by Sam Leach,
How would you rate episode 860 of
One Piece ?
Capone "Gang" Bege: Pirate. Crime boss. Murderer. Absolutely stellar husband and father.
Our heroes have hit a low point in their attempt to soothe Big Mom with the most delicious wedding cake in the world. Luffy's fight with Katakuri is currently a bust, and Charlotte Oven has stopped the cake-baking team in their tracks. The heart and soul of this episode belongs to Chiffon and the new life she's carved out with Capone and his crew. She's determined to repay her debt to the Straw Hats, even if that means letting her brother kill her, but since this is One Piece, such a scene is merely an opening for her actual loved ones to rush in and fight, no matter how dangerous or reckless it is to do so. The Charlottes are so messed up as a family unit that even a crew of backstabbing mafia bros look amazing and heroic in contrast. Capone and Chiffon were paired up in a political marriage just like any of Big Mom's children, but like Sanji and the Straw Hats, they've developed a real family now, and their enduring love will see them through the end of this battle while the rest of the Charlottes self-destruct.
This is an especially slow and padded episode, but I'm impressed that the emotional core manages to shine through so clearly regardless. Chiffon is great. Capone is great. Sanji and Pudding are great. (And I love seeing Pudding graduate from blushy tsundere to unabashed horndog—character development!) The tides are turning back in our favor confidently, and the show knows how to wring this small amount of story material for all its worth. I felt like the soundtrack choices were notably effective throughout the whole episode, and the numerous subplots that we jump between all make sure to show our heroes regaining control of their circumstances.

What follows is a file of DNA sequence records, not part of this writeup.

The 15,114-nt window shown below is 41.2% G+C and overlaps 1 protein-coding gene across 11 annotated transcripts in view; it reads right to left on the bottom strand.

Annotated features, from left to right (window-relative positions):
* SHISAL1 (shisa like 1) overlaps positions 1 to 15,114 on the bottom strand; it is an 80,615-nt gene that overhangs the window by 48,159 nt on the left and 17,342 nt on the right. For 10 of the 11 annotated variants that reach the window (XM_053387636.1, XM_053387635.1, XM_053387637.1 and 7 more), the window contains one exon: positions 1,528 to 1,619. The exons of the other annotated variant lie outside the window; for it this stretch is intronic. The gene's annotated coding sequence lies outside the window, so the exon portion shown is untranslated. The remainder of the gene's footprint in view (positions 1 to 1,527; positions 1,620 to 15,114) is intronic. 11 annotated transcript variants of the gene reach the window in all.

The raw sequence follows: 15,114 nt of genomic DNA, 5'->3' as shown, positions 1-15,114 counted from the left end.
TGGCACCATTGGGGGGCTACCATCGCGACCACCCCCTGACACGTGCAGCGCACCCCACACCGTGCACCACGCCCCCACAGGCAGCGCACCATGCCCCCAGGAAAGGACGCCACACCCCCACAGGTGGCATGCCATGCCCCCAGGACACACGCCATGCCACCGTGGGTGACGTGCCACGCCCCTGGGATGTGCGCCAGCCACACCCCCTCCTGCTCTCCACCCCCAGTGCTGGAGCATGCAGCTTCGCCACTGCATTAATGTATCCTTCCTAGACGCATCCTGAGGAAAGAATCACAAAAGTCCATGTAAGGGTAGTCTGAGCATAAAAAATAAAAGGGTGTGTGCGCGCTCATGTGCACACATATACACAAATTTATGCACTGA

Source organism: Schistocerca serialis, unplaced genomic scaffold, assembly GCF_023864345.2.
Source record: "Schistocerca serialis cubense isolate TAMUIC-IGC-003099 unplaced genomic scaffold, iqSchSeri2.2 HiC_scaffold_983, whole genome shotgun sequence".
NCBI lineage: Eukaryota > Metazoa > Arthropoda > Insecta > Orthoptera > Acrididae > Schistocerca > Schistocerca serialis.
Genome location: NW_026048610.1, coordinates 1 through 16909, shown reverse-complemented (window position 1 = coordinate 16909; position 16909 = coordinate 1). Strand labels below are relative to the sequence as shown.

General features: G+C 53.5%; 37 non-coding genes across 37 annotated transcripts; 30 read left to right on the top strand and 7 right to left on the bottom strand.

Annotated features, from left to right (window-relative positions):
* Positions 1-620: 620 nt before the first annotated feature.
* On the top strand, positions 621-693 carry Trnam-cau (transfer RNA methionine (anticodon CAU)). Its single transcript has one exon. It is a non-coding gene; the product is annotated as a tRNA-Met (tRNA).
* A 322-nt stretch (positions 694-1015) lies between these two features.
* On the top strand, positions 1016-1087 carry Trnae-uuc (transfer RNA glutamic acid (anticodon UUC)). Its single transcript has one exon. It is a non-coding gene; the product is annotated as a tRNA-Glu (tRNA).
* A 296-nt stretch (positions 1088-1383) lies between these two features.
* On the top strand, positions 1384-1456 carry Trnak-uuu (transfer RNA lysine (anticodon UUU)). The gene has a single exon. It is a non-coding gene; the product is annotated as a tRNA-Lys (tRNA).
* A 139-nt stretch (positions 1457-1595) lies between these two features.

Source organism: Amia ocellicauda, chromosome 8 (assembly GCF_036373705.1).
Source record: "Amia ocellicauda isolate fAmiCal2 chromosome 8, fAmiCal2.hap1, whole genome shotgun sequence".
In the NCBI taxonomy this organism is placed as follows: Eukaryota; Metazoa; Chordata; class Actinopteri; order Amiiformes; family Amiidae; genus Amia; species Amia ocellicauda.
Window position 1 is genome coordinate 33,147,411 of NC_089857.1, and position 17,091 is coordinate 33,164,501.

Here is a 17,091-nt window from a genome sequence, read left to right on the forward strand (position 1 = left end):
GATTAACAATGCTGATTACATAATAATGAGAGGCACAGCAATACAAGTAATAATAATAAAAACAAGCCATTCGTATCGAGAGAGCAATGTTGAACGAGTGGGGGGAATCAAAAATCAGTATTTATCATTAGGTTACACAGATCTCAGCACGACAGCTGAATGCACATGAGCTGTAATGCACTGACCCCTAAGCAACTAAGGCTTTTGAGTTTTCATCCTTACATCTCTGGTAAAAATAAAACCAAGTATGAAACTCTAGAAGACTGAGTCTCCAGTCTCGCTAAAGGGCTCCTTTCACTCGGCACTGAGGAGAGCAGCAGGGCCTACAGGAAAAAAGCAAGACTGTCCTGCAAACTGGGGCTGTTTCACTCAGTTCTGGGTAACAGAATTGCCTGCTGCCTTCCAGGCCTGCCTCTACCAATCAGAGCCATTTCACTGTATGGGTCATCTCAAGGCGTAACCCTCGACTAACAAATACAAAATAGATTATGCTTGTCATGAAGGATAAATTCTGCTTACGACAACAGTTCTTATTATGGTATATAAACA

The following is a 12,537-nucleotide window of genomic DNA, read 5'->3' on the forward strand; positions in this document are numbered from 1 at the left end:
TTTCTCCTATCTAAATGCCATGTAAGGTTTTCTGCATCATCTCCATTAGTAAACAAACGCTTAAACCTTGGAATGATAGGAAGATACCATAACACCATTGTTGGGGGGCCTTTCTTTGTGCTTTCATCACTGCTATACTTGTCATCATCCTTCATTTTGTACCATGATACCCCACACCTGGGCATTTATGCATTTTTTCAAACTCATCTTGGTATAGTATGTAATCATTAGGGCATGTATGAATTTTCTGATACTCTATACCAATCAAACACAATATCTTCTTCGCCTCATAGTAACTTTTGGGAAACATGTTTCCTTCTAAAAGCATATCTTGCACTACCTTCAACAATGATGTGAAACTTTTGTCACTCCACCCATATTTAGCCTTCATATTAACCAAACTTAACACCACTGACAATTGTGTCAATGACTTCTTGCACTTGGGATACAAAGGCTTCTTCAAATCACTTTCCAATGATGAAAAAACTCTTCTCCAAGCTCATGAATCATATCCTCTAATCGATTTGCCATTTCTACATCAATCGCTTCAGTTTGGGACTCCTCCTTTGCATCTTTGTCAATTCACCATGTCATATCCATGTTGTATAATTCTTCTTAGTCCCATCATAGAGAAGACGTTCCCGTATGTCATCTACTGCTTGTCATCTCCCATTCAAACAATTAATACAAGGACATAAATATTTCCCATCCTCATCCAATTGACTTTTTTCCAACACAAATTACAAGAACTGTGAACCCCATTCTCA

Moving away from the shore of Cacao Island, we briefly revisit the Sunny crew. Not much has changed for them as they remain in the clear, but we're teased about what's to come with them—especially Carrot, who spends her time looking up at the afternoon sky, wondering if tonight could just so happen to be a full moon. We know something happens to the Minks during a full moon, so it's time to prepare for some were-bunny action!
And then we conclude the episode by wrapping up Luffy's Nuts Island shenanigans. As long as Luffy has a grip on Brulee, Katakuri can't actually escape from the mirror world at all. If Luffy was simply concerned with surviving this adventure, he could just leave Katakuri behind and one of the arc's strongest enemies would be effectively taken out of the story. But of course, Luffy isn't smart in that way. Rather than rejoining his crew early and helping out in the Big Mom chase, he decides he wants to go back and fight Katakuri some more, believing that winning the fight and growing stronger from it would make him a much more effective captain for future battles. When else is he going to have the chance to beat a man worth one billion and learn some of that future-reading Haki for himself?!
This is where the recent structural issues come into play. I don't dislike the recent Nuts Island detour on its own, but either Luffy's decision to return to the mirror world is another disappointing hit of the reset button or this is an essential character choice for the arc that's let down by the numerous episodes of dillydallying before it. The Katakuri fight is too damned long as it is, but it does have an integrity that's necessary for understanding the pathos of the story. Luffy doesn't have to fight Katakuri anymore, but he wants to. It's like the golden bell on Skypiea, where a huge chunk of the final battle persisted because Luffy had something personal he wanted to accomplish.
This is a thoughtful and sharply directed episode that ends this particular story act on a high note. The Katakuri fight should resume next week, and the cake is now finally seaborne. Despite how bloated it felt in pacing, the quality of its material and execution do a fantastic job compensating. Everything's coming together for our heroes in a delightfully messy way.
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